but I can see how it might appeal to some. I prefer a home, a spot on the map that is me.
     

    Most full-time RVers I know have the opposite lifestyle - long stretches in a campground with relatively short stints of being on the road - with no particular destination or timeline (except migrating south to avoid harsh winter weather), there's no need to drive endless miles on the highway.

    Oh, and there's not much steel in an RV, I saw the aftermath of a rollover accident and there was a hundred feet of aluminum siding, wood and personal effects, but about the only thing left intact was the steel framed floor. It was a windy day, the driver overcorrected after the RV swayed off the road, and it ended up tipping over and down a hill. Not sure how he escaped having his towing vehicle dragged along with it, something must have snapped.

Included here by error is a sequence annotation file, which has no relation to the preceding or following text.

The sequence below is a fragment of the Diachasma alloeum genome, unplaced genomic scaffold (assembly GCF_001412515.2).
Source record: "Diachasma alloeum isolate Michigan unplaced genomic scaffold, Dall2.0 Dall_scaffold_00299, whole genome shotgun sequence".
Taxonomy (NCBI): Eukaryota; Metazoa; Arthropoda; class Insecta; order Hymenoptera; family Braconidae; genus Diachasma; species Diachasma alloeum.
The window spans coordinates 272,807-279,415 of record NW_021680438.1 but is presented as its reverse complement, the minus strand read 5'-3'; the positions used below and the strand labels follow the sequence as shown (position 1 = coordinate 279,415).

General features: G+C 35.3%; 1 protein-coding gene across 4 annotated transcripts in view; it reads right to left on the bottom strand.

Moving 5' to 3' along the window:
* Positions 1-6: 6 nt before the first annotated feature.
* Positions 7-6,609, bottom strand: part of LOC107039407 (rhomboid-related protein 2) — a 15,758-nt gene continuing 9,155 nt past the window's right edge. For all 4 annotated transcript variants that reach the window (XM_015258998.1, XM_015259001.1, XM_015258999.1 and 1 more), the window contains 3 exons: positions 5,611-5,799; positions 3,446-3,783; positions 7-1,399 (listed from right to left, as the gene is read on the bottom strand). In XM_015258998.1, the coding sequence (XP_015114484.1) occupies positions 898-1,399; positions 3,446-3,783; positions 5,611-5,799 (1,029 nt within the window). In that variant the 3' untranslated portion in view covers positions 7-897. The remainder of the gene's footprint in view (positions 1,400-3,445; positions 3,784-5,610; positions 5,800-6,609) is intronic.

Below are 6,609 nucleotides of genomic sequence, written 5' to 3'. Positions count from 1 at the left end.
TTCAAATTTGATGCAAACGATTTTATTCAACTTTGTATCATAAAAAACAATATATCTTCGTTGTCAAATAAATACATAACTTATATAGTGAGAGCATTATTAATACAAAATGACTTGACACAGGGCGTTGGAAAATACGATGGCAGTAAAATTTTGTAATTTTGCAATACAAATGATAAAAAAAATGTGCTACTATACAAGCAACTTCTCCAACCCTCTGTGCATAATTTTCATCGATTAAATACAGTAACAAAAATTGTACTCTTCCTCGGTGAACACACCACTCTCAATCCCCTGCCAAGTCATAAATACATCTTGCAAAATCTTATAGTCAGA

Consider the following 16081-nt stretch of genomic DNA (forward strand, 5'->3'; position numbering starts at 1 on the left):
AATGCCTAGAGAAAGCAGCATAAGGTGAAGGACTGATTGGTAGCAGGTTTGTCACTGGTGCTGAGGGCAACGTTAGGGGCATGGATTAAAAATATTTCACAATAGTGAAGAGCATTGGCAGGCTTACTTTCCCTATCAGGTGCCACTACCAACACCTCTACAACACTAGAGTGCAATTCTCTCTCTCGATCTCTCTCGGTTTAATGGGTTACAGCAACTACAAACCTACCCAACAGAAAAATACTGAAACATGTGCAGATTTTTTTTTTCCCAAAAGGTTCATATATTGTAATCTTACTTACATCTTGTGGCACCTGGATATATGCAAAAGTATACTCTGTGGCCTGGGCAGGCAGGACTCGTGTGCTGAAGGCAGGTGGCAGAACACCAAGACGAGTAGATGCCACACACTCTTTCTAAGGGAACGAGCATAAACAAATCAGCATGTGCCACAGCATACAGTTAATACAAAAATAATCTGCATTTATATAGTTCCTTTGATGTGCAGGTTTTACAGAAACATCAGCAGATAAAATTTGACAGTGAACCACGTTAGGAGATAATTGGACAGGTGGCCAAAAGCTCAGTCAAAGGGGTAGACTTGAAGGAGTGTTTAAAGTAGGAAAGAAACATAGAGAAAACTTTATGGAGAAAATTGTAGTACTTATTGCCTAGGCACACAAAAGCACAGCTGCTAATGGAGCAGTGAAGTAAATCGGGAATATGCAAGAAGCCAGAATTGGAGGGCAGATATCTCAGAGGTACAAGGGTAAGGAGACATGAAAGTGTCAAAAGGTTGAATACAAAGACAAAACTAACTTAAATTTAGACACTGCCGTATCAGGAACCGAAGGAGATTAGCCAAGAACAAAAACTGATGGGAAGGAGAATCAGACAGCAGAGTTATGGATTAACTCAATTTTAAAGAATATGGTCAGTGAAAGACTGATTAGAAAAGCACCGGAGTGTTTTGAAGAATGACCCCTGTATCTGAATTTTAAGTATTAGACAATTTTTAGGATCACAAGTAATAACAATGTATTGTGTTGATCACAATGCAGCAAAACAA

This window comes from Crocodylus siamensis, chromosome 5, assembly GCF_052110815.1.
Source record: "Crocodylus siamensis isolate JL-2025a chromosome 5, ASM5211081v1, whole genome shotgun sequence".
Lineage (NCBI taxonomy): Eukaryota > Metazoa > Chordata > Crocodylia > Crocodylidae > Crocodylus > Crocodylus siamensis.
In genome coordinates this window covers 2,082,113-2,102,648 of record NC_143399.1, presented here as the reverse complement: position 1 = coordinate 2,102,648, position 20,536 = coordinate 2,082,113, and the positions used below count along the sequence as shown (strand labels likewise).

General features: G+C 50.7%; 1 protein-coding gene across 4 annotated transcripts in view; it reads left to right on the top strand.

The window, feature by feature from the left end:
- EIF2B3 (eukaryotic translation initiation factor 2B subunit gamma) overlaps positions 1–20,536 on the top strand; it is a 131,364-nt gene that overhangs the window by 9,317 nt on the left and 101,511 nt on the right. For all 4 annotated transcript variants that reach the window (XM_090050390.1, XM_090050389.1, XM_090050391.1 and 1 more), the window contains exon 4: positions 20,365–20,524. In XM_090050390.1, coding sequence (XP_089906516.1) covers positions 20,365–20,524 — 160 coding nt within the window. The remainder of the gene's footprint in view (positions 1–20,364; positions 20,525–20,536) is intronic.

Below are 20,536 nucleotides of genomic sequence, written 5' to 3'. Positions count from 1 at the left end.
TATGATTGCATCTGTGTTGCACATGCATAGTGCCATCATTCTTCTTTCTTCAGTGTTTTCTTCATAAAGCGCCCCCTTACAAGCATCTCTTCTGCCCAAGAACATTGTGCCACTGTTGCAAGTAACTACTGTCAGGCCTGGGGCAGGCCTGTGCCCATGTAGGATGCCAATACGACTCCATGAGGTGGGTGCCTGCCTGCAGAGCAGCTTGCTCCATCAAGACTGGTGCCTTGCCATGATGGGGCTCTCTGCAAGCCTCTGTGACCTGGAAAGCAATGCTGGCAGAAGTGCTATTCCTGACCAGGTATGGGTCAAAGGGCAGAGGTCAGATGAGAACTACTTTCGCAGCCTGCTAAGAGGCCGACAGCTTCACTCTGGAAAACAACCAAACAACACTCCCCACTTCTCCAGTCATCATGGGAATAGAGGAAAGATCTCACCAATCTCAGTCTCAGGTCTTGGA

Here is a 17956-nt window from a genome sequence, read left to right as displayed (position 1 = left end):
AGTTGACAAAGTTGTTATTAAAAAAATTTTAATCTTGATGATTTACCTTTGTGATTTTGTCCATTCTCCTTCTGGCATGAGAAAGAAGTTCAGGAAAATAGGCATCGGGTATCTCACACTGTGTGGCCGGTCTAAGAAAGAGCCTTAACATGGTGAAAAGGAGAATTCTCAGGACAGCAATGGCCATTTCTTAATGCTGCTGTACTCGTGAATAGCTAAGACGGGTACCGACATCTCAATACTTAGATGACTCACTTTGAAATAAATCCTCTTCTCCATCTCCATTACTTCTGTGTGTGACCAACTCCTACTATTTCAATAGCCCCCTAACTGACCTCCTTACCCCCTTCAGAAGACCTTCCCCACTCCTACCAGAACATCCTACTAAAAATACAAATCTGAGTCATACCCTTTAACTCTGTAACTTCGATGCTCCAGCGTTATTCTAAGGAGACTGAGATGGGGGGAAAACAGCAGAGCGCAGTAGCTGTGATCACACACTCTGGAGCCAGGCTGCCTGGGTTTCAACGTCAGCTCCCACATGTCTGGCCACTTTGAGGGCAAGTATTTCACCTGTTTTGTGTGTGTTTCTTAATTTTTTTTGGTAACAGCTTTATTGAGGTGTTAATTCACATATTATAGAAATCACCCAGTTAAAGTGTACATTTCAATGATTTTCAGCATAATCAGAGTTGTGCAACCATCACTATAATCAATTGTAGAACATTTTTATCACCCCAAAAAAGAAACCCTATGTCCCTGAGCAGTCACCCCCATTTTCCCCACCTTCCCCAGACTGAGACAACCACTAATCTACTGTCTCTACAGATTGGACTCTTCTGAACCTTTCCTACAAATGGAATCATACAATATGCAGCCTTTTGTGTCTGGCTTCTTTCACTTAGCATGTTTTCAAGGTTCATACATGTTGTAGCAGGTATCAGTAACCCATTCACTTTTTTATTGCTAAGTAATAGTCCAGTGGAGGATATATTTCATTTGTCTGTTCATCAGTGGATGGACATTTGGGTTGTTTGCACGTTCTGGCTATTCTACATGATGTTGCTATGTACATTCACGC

A backyard and a front porch from which to watch the universe revolve around me.

    With an RV you can have a nice porch that looks out onto a variety of different scenery (or the RV next door depending on how cramped the campground is)

  • Re:Showers (Score:4, Interesting)

    by hawguy (1600213) on Monday September 03, 2012 @01:35PM (#41214593)

    They are part of the natural environment. Human efforts to eradicate species in places doesn't determine whether they're natural. Neither does the length of time they've been part of an environment.

    Note that I am not loading "natural" with any kind of value judgement.

    You talk a lot about "natural" without saying what you mean -- many people don't count a species that's been transplanted 5000 miles from its normal habitat by humans to be "natural" -- especially when it is killing native species that haven't adapted to its presence, and has few native predators here.

Whenever a system becomes completely defined, some damn fool discovers something which either abolishes the system or expands it beyond recognition.